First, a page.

Patterned loop
A woven or tufted carpet style having all tufts in a loop form in either a defined or random pattern and design.
Per- and polyfluoroalkyl substances
Also known as PFAS. A group of compounds resistant to heat, water, and oil. According to the EPA, these chemicals are persistent, and resist degradation in the environment.
Permaculture Design
A system of assembling conceptual, material and strategic components in a pattern that functions to benefit life in all forms.
Any chemical used for killing insects, weeds, etc.
Crude oil or any fraction thereof that is liquid under normal conditions of temperature and pressure. The term includes petroleum-based substances comprising a complex blend of hydrocarbons derived from crude oil through the process of separation, conversion, upgrading and finishing, such as motor fuel, jet oil, lubricants, petroleum solvents and used oil.
Photochemical Oxidants
Air pollutants formed by the action of sunlight on oxides of nitrogen and hydrocarbons.
Photochemical Smog
Air pollution caused by chemical reactions of various pollutants emitted in the presence of sunlight.
The biological process in chlorophyll-containing cells that transforms sunlight, water, and carbon dioxide into plant matter (or biomass).
The use of semiconductor technology to generate electricity directly from sunlight.
Picks per inch
In woven carpet and fabric, the number of fill yarns per inch of length. Comparable to stitches per inch in tufting.
Piece dyed
A method in which tufted carpet is dyed, as opposed to yarn dye methods in which color is added to yarn before tufting. See "Dye methods."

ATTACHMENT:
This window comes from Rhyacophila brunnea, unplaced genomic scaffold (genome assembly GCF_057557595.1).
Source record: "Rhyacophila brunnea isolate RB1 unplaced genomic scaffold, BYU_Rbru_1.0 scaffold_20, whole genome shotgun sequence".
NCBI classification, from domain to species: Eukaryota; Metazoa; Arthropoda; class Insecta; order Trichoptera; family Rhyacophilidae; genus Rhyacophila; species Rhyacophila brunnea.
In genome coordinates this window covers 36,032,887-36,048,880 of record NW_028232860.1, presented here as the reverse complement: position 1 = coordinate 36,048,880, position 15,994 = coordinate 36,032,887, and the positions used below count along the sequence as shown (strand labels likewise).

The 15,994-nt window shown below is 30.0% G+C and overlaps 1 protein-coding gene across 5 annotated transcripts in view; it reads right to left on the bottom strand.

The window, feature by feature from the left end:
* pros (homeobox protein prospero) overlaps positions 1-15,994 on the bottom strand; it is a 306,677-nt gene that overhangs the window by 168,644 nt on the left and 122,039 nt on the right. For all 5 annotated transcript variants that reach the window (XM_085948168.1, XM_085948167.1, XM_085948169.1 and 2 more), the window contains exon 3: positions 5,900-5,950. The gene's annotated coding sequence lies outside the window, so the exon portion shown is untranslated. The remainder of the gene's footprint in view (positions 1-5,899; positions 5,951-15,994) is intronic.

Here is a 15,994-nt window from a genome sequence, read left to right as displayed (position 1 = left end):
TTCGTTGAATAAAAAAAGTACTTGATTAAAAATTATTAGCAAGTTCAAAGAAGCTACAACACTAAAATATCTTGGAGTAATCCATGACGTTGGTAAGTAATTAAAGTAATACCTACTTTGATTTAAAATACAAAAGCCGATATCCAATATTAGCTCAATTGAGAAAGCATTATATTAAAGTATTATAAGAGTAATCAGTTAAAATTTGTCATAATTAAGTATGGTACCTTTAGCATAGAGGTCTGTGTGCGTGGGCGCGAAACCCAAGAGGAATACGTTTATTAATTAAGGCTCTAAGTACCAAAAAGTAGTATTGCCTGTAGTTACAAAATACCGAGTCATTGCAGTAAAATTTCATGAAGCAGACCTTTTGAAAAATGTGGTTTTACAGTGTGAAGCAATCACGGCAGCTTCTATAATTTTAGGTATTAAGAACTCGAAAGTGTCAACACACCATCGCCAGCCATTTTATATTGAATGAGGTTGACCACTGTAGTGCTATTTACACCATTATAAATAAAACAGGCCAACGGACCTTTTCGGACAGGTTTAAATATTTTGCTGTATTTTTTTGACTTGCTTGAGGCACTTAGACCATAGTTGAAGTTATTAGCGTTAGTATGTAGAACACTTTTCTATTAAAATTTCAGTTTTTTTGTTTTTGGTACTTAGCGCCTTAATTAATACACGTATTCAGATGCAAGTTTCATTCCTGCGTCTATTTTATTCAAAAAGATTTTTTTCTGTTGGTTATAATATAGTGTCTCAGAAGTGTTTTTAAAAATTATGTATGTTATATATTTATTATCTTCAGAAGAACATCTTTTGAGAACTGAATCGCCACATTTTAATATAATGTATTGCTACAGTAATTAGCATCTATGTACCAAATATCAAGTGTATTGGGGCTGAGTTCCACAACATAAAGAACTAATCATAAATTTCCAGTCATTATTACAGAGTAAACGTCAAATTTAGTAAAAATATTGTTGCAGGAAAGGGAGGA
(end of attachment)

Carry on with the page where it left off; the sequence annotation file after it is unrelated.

Highly colored, insoluble substance used to impart color to other materials. White pigments (e.g., titanium dioxide) are dispersed in fiber polymers to produce delustered (semi-dull and dull) fibers. Colored pigments are added to polymer to create producer colored or solution dyed yarns.
Pigmented yarns
Same as solution dyed yarns.
The visible surface of carpet, consisting of yarn tufts in loop and/or cut configuration. Sometimes called the face or nap.
Pile crush
Loss of pile thickness by compression and bending of tufts caused by foot traffic and heavy pressure from stationary furniture. The tufts collapse into the space between them. It may be irreversible if the yarn has inadequate resilience and/or the pile has insufficient density for the traffic load.
Pile height
The length of the tufts measured from the primary backing top surface to their tips. Pile tufts should be gently extended but not stretched during accurate measurement. This specification is expressed in fractions of an inch or decimal fractions of an inch in the U.S.
Pile reversal
A persistent change in the direction of the pile lay in certain areas resulting in an apparent visual difference of shade. Also known as watermarking, pooling or shading.
Pile thickness
The resulting thickness when the thickness of the backing is subtracted from the total thickness of the finished carpet.
Pile weight
The weight in ounces of the fiber in a square yard of carpet.
Pile yarn
The yarn making up the tufts of the carpet.
Pill test
See "Flame resistance tests."
The tendency of fibers to work loose from a surface and form balled or matted particles that remain attached to the surface of the carpet.
Pin drafter
A mechanism used in parallel spinning to orient the fibers by using combing pins and rollers.
See "Gauge/pitch."
A measure of the number of individual yarns twisted together to produce the finished carpet yarn. For example, a two-ply yarn means that each tuft consists of two yarns twisted together. For cut-pile carpets, plied yarns must be heatset to prevent untwisting under foot traffic. Ply yarn
Generally, the presence of a substance in the environment that, because of its chemical composition or quantity, prevents the functioning of natural processes and produces undesirable environmental and health effects. Under the Clean Water Act, for example, the term has been defined as the man-made or man-induced alteration of the physical, biological, chemical and radiological integrity of water and other media.
Pollution Prevention